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New Issue | Jan-Jun 2022 | Righting the City

What do rights mean in an urban context? Does righting the city require the (re)inscription of individual or collective rights within a legal framework? Take for instance, the right to housing which has been enshrined in international law under the UN Committee on Economic, Social and Cultural Rights, as a right to “live somewhere in security, peace and dignity.” At first glance, this statement would appear to convey a purely humanistic demand for the universal possibility of decent living conditions. In actual fact, however, the 4th edition of the Committee (1991) codifies these rights as security of tenure, the right to private use of one’s property, and protection from unlawful eviction. The potentially ethical or even socio-economic problem of adequate housing is immediately placed within the clearly identifiable legal boundaries of property right and real estate. It concerns not so much the universal right to housing, in a broadly humanist sense, as the right to become either a property owner or tenant, in the strict legal sense.

On the surface of it, this might not be such a bad proposition. Properly formulated housing regulations, including protections for renters and alleviation of ground rents, are certainly one means to a more just distribution of urban space. Recent high-profile examples include the (short-lived) victory of renters in Berlin to impose caps on rent increases. The fact that this initiative was so quickly defeated points to a broader problem in the recourse to legal instruments in confronting property and capital insofar as the latter exerts such imposing mastery over the instruments themselves, created as they were to enshrine and protect property.

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VOLUME 5, NO. 1 / JAN-JUN 2022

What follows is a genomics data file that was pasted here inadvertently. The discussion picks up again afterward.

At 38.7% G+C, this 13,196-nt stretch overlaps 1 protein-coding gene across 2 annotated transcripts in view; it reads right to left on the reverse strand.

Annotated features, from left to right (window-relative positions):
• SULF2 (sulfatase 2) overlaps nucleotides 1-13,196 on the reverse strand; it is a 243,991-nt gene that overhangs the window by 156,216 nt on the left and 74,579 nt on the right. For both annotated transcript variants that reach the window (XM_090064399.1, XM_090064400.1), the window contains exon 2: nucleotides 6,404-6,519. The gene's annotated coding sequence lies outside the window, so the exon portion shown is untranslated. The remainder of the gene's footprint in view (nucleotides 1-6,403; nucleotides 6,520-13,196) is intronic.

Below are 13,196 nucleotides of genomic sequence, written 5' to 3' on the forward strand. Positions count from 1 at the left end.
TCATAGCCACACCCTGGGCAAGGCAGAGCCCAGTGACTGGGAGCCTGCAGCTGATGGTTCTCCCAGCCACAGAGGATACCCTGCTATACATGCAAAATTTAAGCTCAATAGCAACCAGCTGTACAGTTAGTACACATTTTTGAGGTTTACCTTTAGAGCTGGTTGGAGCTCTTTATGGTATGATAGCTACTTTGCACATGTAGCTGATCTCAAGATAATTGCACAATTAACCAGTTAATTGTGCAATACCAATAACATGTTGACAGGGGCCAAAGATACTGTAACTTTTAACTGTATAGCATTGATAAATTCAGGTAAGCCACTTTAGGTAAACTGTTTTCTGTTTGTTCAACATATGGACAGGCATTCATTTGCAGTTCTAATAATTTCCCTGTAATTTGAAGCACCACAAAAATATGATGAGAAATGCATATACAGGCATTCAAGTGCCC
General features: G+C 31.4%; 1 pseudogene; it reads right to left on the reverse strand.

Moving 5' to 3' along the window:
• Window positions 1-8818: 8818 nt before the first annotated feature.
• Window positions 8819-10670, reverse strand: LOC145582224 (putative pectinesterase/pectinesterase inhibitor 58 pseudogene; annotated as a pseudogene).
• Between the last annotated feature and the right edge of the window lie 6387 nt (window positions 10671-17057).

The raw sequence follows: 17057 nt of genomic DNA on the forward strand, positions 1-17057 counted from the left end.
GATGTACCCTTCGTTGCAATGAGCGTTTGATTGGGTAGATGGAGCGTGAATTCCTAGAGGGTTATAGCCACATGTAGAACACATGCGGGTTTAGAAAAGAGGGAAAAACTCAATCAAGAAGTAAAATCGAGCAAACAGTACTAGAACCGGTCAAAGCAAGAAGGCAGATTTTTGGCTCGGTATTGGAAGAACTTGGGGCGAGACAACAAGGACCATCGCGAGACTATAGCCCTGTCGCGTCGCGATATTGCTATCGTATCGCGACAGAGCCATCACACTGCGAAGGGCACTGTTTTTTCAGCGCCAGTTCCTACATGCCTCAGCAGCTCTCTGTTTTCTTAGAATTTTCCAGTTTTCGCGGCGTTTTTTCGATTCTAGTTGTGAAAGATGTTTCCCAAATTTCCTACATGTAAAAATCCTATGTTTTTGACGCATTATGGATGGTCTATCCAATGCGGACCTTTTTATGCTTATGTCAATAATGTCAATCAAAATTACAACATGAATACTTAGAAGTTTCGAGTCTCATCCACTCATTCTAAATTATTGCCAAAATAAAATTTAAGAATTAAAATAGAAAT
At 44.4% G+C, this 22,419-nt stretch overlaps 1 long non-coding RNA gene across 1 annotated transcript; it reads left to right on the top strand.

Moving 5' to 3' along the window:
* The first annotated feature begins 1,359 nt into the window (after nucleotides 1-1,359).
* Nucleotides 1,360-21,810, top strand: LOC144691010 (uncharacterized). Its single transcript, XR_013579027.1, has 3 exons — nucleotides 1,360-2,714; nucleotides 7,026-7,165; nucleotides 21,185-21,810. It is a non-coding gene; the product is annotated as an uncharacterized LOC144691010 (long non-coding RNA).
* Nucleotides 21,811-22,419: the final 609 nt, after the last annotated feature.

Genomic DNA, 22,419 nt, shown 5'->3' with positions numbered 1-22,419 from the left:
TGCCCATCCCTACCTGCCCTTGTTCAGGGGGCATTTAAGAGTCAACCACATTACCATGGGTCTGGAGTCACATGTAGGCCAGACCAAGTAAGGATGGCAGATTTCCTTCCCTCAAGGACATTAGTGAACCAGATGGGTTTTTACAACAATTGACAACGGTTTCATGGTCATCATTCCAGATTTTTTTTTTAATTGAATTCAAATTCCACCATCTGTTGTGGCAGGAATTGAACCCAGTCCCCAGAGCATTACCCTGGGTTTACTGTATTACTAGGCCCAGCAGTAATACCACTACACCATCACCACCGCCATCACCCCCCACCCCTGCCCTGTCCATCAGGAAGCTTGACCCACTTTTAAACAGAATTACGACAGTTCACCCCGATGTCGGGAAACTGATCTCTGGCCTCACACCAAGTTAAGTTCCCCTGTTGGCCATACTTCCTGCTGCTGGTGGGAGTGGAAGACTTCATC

Righting the City
Chris Barnes


Mapping Democracy: A Tale of Two Capitals
Anavil Ahluwalia

The Fine Line Between Protection and Citizen Control in Beirut
Kamila Bak, Rita Berisha and Anna-Maria Grimm

The Space of Appearance Revisited in the Occupied Squares Movement
Kallia Fysaraki and Phaedra Kotsifaki-Sarpaki

The Spatiality of 2019 Protests in Beirut
Nadine Hindi

Design and Policy Proposals

Infrastructures for Voice
Fani Kostourou and John Bingham-Hall

Activism and Community Initiatives

The Pain of Others
Sasha Kurmaz


Black at Home in the Bay Area
Wendy M. Thompson

Crowded but With Masks: On the Resilience of an Unfair Mobility, Reflections From Santiago, Chile
Fernando Campos-Medina, Iván Ojeda-Pereira and Josefa Mattei

Drawing Photography and Creative Media

I Am a Tool of Gentrification: An Experimental Documentary Series
Lyubov Matyunina

Book Reviews

Feminist City: Claiming Space in a Man-Made World, by Leslie Kern
Francesca Cocchiara


A Right To Fight For: Berlin’s Housing Referendum in Context
with Neelke Wagner

Cycling Without Age: The Right to Wind in Your Hair
with Pernille Bussone

Call for Submissions

Housing for a Fairer and Greener World
Closing 30 June 2022

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Associate Editor

The Urban Transcripts Journal publishes work in a variety of formats and media, exploring the interaction of people, policies, and spaces, in cities across the world, bringing together research, design and policy proposals, activist and community voices, visual arts and creative writing, in a critical and analytical discourse on the city created by a diversity of perspectives from the Global North and the Global South.

Cover image photo: Up to 10,000 people at a rally in Dublin, Ireland, demanding an end to the housing crisis, 3 October 2018. Source: Tom Honan / The Irish Times

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